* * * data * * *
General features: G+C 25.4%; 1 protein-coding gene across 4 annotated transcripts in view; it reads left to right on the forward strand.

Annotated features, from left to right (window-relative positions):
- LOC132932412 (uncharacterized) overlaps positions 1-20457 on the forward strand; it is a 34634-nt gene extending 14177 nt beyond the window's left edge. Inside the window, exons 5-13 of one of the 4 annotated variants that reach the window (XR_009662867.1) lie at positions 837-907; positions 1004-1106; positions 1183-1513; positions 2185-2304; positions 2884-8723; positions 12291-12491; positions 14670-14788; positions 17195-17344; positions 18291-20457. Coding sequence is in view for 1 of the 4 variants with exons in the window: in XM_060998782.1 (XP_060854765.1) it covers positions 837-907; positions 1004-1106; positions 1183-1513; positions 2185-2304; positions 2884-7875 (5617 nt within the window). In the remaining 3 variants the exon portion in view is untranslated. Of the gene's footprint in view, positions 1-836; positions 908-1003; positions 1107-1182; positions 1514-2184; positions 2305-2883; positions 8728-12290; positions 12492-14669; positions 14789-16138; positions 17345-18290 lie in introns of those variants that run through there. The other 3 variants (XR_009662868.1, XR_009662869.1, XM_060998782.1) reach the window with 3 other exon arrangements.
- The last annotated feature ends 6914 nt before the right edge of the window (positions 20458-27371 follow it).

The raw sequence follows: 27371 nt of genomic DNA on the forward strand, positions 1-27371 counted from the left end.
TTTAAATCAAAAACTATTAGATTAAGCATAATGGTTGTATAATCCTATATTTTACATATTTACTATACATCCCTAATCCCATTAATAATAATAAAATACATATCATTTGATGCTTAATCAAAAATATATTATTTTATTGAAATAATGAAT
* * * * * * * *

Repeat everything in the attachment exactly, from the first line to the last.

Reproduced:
General features: G+C 25.4%; 1 protein-coding gene across 4 annotated transcripts in view; it reads left to right on the forward strand.

Annotated features, from left to right (window-relative positions):
- LOC132932412 (uncharacterized) overlaps positions 1-20457 on the forward strand; it is a 34634-nt gene extending 14177 nt beyond the window's left edge. Inside the window, exons 5-13 of one of the 4 annotated variants that reach the window (XR_009662867.1) lie at positions 837-907; positions 1004-1106; positions 1183-1513; positions 2185-2304; positions 2884-8723; positions 12291-12491; positions 14670-14788; positions 17195-17344; positions 18291-20457. Coding sequence is in view for 1 of the 4 variants with exons in the window: in XM_060998782.1 (XP_060854765.1) it covers positions 837-907; positions 1004-1106; positions 1183-1513; positions 2185-2304; positions 2884-7875 (5617 nt within the window). In the remaining 3 variants the exon portion in view is untranslated. Of the gene's footprint in view, positions 1-836; positions 908-1003; positions 1107-1182; positions 1514-2184; positions 2305-2883; positions 8728-12290; positions 12492-14669; positions 14789-16138; positions 17345-18290 lie in introns of those variants that run through there. The other 3 variants (XR_009662868.1, XR_009662869.1, XM_060998782.1) reach the window with 3 other exon arrangements.
- The last annotated feature ends 6914 nt before the right edge of the window (positions 20458-27371 follow it).

The raw sequence follows: 27371 nt of genomic DNA on the forward strand, positions 1-27371 counted from the left end.
TTTAAATCAAAAACTATTAGATTAAGCATAATGGTTGTATAATCCTATATTTTACATATTTACTATACATCCCTAATCCCATTAATAATAATAAAATACATATCATTTGATGCTTAATCAAAAATATATTATTTTATTGAAATAATGAAT